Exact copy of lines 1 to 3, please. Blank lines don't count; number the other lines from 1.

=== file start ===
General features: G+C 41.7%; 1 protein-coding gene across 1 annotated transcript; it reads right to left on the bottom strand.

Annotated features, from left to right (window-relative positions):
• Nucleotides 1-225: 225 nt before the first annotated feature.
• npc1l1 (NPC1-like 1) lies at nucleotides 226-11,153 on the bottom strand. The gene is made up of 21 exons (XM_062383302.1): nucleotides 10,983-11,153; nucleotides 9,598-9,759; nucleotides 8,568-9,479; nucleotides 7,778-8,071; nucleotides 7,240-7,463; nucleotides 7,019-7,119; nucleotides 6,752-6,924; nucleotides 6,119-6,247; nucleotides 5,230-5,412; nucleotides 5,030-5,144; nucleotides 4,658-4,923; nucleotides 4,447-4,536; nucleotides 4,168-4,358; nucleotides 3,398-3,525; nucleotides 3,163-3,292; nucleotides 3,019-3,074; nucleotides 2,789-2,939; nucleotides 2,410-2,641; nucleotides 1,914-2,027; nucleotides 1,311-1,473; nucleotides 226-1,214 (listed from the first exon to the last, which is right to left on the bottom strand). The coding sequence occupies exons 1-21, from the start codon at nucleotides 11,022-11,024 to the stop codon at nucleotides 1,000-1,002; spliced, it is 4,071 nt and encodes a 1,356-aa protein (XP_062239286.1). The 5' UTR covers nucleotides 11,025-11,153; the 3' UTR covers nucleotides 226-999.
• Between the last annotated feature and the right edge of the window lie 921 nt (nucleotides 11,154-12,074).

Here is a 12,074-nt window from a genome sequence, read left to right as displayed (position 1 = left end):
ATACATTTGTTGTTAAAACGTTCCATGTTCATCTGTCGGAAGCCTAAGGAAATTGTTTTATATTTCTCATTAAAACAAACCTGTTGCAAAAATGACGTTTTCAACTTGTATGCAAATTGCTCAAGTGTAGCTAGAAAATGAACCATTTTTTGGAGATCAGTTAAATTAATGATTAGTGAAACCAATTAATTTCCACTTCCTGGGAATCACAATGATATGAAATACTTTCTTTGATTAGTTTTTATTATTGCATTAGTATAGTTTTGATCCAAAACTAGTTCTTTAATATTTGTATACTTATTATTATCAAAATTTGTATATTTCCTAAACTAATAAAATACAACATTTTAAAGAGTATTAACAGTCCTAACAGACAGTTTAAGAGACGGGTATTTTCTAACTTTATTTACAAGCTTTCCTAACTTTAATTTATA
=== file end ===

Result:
General features: G+C 41.7%; 1 protein-coding gene across 1 annotated transcript; it reads right to left on the bottom strand.

Annotated features, from left to right (window-relative positions):
• Nucleotides 1-225: 225 nt before the first annotated feature.